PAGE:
What You Need To Know About Gum Recession
- April 22, 2019
- 6 mins read
Healthy gums are key to maintaining a healthy mouth. Even if you’re cavity-free and have the whitest chompers in town, that doesn’t mean you’re immune to gum disease. Gums can wear away and leave the roots of the teeth vulnerable to bacteria. If a tooth is in an abnormal position, the gums might also recede around it. This becomes a health concern as it leaves the exposed teeth at risk of infection, decay, and loss.
Fortunately, gum recession can be stopped or reversed with treatment. The earlier you act to protect your gums and teeth, the better. If the recession is severe and starts to cause symptoms, such as tooth pain, sensitivity, or infection, there are various ways you can deal with it. These include tissue grafts, medicating infections, and deep cleaning. Receding gums is a common condition, yet many people fail to notice the changes until they become severe. That’s why it’s important to have regular dental checkups.
The gingivae, or gums, are composed of pink tissue in the mouth that surrounds your teeth at the base. There is one gum for each set of teeth. Beneath its moist surface, the dense gingival tissue has a good supply of blood vessels otherwise known as a mucous membrane. The tissue meets with the rest of the mouth linking but is pink instead of shiny red.
The gums tightly cover each tooth up to the neck and they are firmly attached to the jawbone. When intact, they cover the roots of the teeth and protect them. They typically recede after a person has experienced a loss of tissue in the gum. Since this exposes the fragile base of the teeth, plaque and bacteria may easily cling to the roots and cause decay.
The top reasons gum recession occurs are periodontal disease and poor oral hygiene. Nevertheless, this condition may also happen in people who take care of their oral health. Inflammation of the tissues and physical wear of the gums are the top causes of receding gums. Some people may be more at risk because of inherited factors. These include the gum thickness and the position of the teeth.
Vigorous tooth brushing wears the gums over time. It may not help to use hard bristles as this worsens the condition. Over-brushing is usually the culprit when dental hygiene might otherwise be good. Since most people tend to use a toothbrush in their right hand, they put more pressure on the left gums. That’s why physical wear of the gums is often at the left side of the mouth. This pattern also affects the side gums more than the front area.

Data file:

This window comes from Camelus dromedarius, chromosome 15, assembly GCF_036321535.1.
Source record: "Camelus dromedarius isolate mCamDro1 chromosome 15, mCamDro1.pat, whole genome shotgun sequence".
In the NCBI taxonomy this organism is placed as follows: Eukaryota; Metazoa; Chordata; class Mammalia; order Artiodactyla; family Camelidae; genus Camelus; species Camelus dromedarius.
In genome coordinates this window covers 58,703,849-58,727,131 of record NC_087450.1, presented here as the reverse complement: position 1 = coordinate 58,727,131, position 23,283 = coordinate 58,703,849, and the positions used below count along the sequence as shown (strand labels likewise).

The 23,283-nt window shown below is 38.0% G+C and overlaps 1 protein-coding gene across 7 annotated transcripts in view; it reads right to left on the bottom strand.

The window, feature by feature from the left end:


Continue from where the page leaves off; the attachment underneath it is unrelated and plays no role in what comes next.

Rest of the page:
Gums may also be pushed back in a number of other ways through tongue or lip piercings, damage from dental treatment, and misaligned teeth. Some individuals have a higher risk of developing inflammation from receding gums due to having thinner, more delicate tissue. This increases the chances of plaque to promote infection.
When plaque builds up on the teeth, it may lead to the following dental conditions:
- Periodontitis – This creates a gap between the teeth and gums and initiates the loss of connective fibers and bone surrounding the tooth roots. Bone loss and receding gums may occur.
- Inflammation of the gums – This condition is known as gingivitis and may cause periodontitis.
Periodontal disease is the usual cause of gum recession. The inflammatory reaction that comes with it causes the loss of the supporting tissue and bone around a tooth. This condition tends to affect all the teeth in a similar way.
Most patients with receding gums may have no complaints at its early stages. In fact, they may not be aware altogether that they have this condition. When things start to escalate, however, patients may experience the following:
- Fear of losing teeth
- Concerns about changing appearance, as the tooth looks longer and the space between teeth increases
- Sensitivity to heat and cold due to exposed tooth roots
It’s important to note that receding gums may only be a symptom of a different problem, like gum disease. Treating it early is crucial as it leaves the patient at risk of tooth decay and tooth loss. Bleeding gums and bad breath may also arise.
About 88 percent of individuals over the age of 65 have a receding gum problem in at least one tooth. This makes age one of the biggest risk factors for the disease. People who smoke and use tobacco products are also more likely to experience symptoms. Genetics is another factor, as the tendency to have weak or thin gums can be passed on via their genes. People with diabetes also need to watch out for gum recession.
You can prevent some of the causes of gingival recession. The most preventable cause is using a hard-bristled toothbrush or brushing the teeth too strongly. Make it a point to reach for soft-bristled brushes and avoid over-brushing. Instead, apply gentle strokes. Periodontal disease is the product of tartar and plaque buildup, so be sure to maintain good oral hygiene. If you have any concern about your teeth or gums, do not hesitate to visit a dentist for a checkup.
Most cases of mild gingival recession do not require treatment. Dental health professionals may advise on prevention and offer to observe the gums. Learning to brush gently and effectively is a good way to stop the gums from being pushed back. For people who do not need treatment, they may opt to have desensitizing agents, denting bonding agents, or varnishes to reduce the sensitivity of the exposed tooth. There’s also a pink composite or porcelain that can be applied to fill the gaps where the gums have receded.
Many studies suggest that the condition of your gums influences your overall health. While gum diseases today is less common than in the past, it still pays to be extra mindful of how you treat your gums. Do your best to prevent gum recession. If you happen to experience any problems, talk to your dentist about possible treatments. There are many options you can consider.